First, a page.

Vaginal thrush is a yeast infection that is usually caused by a type of fungus that lives naturally in the vagina and skin. Over 90% of cases of thrush are caused by Candida albicans. It’s believed that a change in the natural balance of the vagina leads to the growth of Candida and causes the symptoms of thrush.
This can be a chemical change – for example, when you take antibiotics – or it can be a hormonal change – such as during pregnancy.
Your risk of developing thrush increases if you:
- take antibiotics
- are pregnant
- have poorly controlled diabetes
- have a weakened immune system
Thrush happens in about a third of women who take antibiotics, because antibiotics get rid of the friendly bacteria in the vagina that limit the excessive growth of fungi. Any type of antibiotic can increase your chances of developing thrush, but for you to develop the yeast infection, the Candida fungus must already be present in your vagina.
If you’re pregnant, changes in the levels of female hormones, such as oestrogen, increase your chances of developing thrush and make it more likely to keep coming back.
If you have poorly controlled diabetes – when your blood glucose levels go up and down, rather than being stable – you are more likely to develop thrush.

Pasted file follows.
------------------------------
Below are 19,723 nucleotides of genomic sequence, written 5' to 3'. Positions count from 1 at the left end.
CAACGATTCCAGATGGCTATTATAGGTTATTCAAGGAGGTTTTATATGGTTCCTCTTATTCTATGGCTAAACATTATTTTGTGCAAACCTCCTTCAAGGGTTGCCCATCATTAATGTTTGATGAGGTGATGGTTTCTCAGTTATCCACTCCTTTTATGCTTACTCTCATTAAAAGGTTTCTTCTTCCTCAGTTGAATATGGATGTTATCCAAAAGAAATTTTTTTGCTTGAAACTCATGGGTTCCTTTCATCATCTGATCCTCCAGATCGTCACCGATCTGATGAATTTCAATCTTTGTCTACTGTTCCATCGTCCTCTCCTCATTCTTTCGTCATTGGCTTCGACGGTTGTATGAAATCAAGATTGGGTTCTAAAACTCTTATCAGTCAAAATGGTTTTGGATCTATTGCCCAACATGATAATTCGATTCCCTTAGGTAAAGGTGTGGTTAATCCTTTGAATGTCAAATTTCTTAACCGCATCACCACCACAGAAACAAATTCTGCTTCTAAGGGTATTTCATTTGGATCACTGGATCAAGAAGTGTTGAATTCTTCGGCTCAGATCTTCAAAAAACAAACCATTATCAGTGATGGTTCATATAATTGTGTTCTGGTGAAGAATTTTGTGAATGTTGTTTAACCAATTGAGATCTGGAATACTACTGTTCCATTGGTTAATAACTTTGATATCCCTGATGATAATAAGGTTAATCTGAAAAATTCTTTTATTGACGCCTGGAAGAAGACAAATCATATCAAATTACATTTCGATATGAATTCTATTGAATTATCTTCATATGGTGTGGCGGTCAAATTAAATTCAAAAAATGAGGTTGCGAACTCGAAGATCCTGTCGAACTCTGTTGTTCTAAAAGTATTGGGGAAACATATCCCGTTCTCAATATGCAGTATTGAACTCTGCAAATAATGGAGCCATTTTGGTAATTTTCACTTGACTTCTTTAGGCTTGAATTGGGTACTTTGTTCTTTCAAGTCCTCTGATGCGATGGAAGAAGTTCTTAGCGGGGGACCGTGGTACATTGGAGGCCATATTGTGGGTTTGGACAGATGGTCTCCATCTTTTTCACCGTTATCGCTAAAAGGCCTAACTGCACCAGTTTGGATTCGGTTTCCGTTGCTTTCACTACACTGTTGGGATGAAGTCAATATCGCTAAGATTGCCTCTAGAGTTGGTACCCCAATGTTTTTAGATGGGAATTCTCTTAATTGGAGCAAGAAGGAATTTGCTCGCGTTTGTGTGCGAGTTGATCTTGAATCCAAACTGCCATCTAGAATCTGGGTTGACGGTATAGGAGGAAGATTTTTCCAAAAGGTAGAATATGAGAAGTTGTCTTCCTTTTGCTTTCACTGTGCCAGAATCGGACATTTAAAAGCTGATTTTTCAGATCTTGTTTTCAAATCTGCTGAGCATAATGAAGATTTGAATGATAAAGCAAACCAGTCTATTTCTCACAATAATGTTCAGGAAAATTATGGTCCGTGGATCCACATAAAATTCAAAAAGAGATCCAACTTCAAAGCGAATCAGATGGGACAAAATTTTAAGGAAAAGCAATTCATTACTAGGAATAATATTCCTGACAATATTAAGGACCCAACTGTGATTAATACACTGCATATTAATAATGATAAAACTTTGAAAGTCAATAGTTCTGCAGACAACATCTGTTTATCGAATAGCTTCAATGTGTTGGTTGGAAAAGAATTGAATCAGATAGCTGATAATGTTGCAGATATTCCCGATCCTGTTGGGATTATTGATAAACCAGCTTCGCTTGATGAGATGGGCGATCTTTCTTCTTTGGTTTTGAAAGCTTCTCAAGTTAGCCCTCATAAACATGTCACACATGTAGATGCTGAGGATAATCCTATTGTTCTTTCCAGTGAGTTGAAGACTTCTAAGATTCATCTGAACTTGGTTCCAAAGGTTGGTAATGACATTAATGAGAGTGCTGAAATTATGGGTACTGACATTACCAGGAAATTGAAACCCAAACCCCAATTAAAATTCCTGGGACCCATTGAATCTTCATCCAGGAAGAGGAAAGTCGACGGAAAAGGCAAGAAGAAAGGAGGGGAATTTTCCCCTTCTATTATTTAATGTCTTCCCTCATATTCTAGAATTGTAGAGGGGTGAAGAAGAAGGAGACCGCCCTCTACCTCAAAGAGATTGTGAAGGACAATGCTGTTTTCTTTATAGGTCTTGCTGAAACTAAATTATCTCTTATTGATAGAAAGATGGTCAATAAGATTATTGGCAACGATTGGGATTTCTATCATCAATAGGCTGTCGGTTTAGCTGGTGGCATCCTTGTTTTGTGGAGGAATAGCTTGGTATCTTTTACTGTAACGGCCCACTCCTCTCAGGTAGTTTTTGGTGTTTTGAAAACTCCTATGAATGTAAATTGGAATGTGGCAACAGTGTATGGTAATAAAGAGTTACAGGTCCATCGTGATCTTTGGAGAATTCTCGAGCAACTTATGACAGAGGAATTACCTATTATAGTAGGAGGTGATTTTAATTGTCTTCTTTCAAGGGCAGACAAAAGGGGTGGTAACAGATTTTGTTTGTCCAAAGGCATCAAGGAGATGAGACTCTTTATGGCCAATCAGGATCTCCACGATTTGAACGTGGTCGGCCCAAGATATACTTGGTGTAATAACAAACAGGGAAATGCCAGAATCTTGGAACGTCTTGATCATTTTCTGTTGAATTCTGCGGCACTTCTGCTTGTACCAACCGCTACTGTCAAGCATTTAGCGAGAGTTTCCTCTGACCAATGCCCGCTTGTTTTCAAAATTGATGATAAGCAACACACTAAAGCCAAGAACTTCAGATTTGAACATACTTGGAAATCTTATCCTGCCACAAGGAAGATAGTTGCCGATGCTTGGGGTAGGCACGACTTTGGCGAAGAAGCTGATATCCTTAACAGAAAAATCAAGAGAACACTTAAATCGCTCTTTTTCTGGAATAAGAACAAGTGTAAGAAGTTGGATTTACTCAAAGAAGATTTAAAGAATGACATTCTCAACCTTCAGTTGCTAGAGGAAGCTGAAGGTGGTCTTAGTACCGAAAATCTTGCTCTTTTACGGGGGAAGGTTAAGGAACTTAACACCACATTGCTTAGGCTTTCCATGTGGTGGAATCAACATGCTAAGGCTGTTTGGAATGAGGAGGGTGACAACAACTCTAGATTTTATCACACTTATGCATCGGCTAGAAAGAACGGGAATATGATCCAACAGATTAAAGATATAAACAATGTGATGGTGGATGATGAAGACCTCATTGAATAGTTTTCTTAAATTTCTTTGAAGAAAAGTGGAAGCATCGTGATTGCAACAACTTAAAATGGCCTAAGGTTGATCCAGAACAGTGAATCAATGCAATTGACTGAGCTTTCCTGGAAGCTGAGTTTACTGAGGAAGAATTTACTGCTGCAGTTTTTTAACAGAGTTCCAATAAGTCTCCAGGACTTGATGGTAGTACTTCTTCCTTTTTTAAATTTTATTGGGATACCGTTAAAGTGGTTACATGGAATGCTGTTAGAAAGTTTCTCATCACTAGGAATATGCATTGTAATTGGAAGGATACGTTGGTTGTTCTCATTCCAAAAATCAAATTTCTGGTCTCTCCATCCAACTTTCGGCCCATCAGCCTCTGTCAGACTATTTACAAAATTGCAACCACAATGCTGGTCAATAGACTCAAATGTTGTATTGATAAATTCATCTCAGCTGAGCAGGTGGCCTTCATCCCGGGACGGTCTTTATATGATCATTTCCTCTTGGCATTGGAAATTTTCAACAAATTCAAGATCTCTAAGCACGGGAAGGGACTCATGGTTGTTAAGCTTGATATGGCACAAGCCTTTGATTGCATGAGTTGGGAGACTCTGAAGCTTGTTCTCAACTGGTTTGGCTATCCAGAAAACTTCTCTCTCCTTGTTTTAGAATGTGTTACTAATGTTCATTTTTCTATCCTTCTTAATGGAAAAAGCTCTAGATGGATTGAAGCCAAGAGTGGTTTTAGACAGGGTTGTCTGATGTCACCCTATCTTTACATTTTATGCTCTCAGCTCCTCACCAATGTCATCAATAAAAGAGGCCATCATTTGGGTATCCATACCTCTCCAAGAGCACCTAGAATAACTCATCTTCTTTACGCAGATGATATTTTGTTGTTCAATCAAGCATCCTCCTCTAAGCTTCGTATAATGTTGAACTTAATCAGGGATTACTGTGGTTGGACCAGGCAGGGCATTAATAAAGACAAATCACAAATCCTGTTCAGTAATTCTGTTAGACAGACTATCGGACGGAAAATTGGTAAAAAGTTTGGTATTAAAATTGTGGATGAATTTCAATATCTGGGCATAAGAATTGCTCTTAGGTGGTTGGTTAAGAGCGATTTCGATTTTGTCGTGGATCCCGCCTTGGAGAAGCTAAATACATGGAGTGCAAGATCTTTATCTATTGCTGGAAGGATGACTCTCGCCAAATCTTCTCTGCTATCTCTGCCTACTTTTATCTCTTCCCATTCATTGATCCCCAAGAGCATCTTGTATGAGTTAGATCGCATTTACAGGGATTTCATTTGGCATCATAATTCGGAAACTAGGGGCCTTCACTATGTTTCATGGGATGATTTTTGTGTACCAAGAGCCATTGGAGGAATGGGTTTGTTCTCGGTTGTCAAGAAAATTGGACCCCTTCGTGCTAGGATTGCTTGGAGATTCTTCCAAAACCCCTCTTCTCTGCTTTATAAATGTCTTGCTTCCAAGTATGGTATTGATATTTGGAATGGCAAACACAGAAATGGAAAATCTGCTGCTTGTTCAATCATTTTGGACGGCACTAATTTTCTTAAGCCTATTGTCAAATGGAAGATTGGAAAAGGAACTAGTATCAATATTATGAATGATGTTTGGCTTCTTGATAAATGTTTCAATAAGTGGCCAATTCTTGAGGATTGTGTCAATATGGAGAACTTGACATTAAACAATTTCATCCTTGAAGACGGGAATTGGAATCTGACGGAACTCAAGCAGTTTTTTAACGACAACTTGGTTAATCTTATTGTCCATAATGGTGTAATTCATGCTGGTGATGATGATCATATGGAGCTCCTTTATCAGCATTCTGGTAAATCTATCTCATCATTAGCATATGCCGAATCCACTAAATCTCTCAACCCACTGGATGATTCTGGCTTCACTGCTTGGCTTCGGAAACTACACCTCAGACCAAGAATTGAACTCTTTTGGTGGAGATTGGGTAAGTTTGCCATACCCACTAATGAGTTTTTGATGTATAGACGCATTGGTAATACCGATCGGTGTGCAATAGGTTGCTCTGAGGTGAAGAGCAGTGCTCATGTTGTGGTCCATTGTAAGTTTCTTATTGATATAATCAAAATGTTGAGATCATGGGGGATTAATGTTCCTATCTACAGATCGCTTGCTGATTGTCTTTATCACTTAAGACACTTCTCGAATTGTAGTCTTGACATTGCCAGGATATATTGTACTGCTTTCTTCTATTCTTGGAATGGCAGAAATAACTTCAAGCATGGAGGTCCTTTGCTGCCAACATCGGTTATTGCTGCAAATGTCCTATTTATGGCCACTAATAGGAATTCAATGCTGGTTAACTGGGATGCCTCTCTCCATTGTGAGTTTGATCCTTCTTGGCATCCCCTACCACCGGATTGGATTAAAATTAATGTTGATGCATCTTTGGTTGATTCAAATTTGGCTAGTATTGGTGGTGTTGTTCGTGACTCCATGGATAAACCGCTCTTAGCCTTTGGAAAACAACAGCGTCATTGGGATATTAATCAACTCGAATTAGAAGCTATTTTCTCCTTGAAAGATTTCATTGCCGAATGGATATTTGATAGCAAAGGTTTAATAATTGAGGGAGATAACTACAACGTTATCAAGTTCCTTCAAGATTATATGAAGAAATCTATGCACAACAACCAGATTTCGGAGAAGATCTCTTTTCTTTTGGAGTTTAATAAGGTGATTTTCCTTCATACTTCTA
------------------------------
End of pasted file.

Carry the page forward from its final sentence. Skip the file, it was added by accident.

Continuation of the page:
4.Weakened immune system
Your risk of developing thrush is also increased if your immune system is weakened – for example, when you have an immunosuppressive condition, such as HIV or AIDS, or if you are having chemotherapy.
This is because in these circumstances your immune system, which usually fights off infection, is unable to control the spread of the Candida fungus.
Myths and facts
The following have, rightly or wrongly, been suggested as potential causes of thrush:
It is possible that some contraceptives, particularly the combined pill, can increase your risk of getting thrush. Other types of progesterone contraception that stop ovulation may reduce your risk of getting thrush.
However, there’s hardly any evidence to support this.
- Tight-fitting clothing
Wearing tight-fitting clothing may increase your risk of developing thrush. However, the evidence to support this claim is weak.
- Female hygiene
There’s also little evidence to suggest that sanitary towels, tampons or vaginal douching increase your chances of getting thrush.